Who says Singapore designs don't sell?

Who says Singapore designs don't sell?

In 2012, Mr Dennis Tay, then a final- year entrepreneur major at the Singapore Institute of Management-RMIT University, hatched a plan to bring good design to the masses.

He believed that well-designed products should be "for everyone, for every day" and that good design is democratic rather than dictated by hefty price tags, big brand names and countries of origin.

Driven by this simple conviction, he launched the multi-label design store Naiise in 2013 with $3,000. The online shop sold original designs of everything from furniture to fashion to stationery, produced by both Singapore and international designers, and priced between $10 and $300.

Last year, the three-year-old company earned more than $1 million and spawned five brick-and-mortar outlets, including a 6,500 sq ft flagship store at Central mall in Clarke Quay.

For shoppers, Naiise appeals with its wide and easily likeable selection of products that are fun, fresh, functional and fashionable. They reach for plush pillows shaped like the popular old-school iced gem biscuits and stationery with tongue-in-cheek Singlish phrases such as "Kena Arrowed" on a to-do notepad.

Also a hit are its gourmet food items such as nut butters and flavoured tea. But neither Mr Tay nor Naiise's buying and marketing director Amanda Eng, who is his wife, consider themselves design experts.

His education in design came from sleek technology products by brands such as Apple. Mr Tay, 31, says: "There's so much value in the design of its products that regular people like myself, who aren't design-trained or in the industry, could enjoy them."

Ms Eng, 31, is similarly candid. She says: "Before I joined Naiise, I was not exposed to the Singapore maker scene. I even looked down on Singapore stuff. I thought I would never wear a shirt designed or made by a Singapore company."

What propelled Naiise's fortunes - spelled the way "nice" is pronounced in Singlish - and made converts out of sceptics such as Ms Eng was Mr Tay's canny observation of the design scene and his desire to do good.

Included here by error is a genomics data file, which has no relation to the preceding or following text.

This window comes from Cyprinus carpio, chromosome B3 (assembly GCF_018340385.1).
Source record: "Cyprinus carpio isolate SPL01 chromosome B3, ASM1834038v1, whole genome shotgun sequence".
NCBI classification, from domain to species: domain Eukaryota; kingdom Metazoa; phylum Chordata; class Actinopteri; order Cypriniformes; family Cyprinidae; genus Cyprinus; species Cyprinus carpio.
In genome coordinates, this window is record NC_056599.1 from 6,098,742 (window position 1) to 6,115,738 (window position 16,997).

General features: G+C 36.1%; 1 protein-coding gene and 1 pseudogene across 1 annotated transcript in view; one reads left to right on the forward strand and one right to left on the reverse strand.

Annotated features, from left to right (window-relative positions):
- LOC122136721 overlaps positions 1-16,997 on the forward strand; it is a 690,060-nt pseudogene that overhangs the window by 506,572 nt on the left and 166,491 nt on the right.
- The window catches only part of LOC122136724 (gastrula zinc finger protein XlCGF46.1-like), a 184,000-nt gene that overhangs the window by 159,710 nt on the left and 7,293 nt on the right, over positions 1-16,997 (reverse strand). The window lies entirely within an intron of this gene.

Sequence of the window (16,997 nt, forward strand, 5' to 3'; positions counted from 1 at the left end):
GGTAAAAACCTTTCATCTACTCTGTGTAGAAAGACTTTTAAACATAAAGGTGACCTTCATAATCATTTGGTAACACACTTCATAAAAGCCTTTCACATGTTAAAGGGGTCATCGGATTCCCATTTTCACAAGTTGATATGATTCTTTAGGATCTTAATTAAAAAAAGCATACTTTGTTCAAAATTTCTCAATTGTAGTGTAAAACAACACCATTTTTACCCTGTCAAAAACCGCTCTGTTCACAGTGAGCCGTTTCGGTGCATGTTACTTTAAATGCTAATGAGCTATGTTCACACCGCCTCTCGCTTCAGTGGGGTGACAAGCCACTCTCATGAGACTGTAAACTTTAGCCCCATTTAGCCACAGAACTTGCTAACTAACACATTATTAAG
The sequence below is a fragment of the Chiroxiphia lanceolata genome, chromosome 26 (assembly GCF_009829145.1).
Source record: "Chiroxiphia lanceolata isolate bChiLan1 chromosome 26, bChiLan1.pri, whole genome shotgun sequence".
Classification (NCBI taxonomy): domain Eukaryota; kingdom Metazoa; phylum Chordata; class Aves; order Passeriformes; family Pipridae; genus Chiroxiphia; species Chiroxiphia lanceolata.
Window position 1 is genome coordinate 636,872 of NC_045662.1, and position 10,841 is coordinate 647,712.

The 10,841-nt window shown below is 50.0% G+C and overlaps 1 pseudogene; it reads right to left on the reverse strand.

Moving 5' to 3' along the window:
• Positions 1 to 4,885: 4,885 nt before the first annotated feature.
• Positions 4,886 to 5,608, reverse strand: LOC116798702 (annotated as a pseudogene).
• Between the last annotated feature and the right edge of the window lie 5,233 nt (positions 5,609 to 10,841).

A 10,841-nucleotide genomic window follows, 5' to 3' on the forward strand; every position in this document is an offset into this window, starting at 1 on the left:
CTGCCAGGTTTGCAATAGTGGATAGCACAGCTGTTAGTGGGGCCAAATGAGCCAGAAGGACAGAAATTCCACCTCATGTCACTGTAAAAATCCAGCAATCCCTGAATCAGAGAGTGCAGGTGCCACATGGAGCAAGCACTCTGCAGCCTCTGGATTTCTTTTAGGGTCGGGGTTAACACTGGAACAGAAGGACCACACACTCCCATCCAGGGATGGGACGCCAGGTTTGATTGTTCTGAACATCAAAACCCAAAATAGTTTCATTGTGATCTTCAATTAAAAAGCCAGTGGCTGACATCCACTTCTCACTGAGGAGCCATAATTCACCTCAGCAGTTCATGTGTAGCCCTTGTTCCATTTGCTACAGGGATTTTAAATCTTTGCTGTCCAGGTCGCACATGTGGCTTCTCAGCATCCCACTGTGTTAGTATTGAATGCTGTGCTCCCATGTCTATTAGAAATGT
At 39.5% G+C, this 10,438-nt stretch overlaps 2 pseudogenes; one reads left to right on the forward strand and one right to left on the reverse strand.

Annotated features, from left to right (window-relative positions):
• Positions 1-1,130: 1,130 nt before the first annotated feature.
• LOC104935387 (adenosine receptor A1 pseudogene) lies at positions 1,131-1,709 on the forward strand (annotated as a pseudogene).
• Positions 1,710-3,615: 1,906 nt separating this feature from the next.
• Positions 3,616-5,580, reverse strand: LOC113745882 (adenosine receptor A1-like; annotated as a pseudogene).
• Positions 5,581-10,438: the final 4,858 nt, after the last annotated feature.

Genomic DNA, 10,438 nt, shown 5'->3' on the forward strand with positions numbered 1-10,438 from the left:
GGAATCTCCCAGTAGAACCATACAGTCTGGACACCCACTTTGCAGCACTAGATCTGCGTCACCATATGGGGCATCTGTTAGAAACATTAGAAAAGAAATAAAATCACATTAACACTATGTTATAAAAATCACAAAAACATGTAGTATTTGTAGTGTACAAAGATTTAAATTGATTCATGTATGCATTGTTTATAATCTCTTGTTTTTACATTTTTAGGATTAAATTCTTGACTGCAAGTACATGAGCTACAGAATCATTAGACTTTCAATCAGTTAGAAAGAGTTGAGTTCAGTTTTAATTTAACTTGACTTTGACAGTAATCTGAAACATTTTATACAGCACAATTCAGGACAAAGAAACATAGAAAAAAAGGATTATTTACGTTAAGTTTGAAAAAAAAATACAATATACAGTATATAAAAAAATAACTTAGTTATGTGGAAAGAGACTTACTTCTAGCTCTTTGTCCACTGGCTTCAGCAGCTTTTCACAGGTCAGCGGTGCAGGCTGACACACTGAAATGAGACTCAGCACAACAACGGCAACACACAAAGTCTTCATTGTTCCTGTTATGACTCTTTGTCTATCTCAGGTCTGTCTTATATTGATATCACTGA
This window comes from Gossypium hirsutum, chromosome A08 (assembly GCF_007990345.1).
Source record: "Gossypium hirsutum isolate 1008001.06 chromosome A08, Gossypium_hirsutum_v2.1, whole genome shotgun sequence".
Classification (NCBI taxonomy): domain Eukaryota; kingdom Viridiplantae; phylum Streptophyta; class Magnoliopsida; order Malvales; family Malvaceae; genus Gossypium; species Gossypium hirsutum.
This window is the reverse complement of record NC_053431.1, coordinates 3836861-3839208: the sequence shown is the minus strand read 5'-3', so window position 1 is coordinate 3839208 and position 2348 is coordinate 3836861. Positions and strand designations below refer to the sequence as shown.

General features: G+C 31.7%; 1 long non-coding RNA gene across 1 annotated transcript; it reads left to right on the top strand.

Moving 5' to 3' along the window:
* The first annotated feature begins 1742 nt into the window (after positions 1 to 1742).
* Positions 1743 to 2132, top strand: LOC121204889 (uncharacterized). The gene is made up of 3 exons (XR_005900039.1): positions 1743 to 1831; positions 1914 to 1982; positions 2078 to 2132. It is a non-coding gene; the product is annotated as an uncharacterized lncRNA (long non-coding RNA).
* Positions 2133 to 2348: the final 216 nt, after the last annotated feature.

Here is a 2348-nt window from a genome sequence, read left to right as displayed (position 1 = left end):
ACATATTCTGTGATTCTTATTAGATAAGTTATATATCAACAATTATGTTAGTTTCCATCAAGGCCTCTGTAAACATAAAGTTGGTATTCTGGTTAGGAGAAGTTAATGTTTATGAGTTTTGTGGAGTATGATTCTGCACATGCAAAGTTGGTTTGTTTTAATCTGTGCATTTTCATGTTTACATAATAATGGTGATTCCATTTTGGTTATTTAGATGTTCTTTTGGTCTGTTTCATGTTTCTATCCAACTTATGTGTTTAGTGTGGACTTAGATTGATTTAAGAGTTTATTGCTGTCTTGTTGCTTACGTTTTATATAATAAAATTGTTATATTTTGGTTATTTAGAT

He co-founded a creative agency in 2009 with three Singaporean graduates of the prestigious Design Academy Eindhoven in the Netherlands.

On the side, his partners designed eye-catching, functional items, including a gramophone that plays music from an attached CD player, for themselves.

Mr Tay, who ran his own events company for about two years before that, says earnestly: "These were award-winning designers, yet they said there was no market for their work. They wanted to create things, but didn't want to get involved in (selling their products).

"At the same time, the consumer market was heavily dominated by big brands. I felt that there was a gap between what people thought of design and what designers needed to do to get their designs seen, and I wanted to bridge that."

The partners went their separate ways in 2010 due to differences among them, but that itch to do something design-related stayed with him.

In his last six months at university, he came up with the plan for Naiise and launched the one-man start-up from his bedroom in his parents' home, an HDB maisonette in Bukit Batok. His father is a remisier and his mother is a retired primary school teacher. He has an older brother who sells audio equipment.

He taught himself to create the website and cold-called brands to get them to list their products on it.

The website also had a section for home-grown designs.

He says: "I wanted to help the smaller guys - emerging Singapore creators who were doing good work. When local brands are placed next to the big guys, it helps to elevate their standing."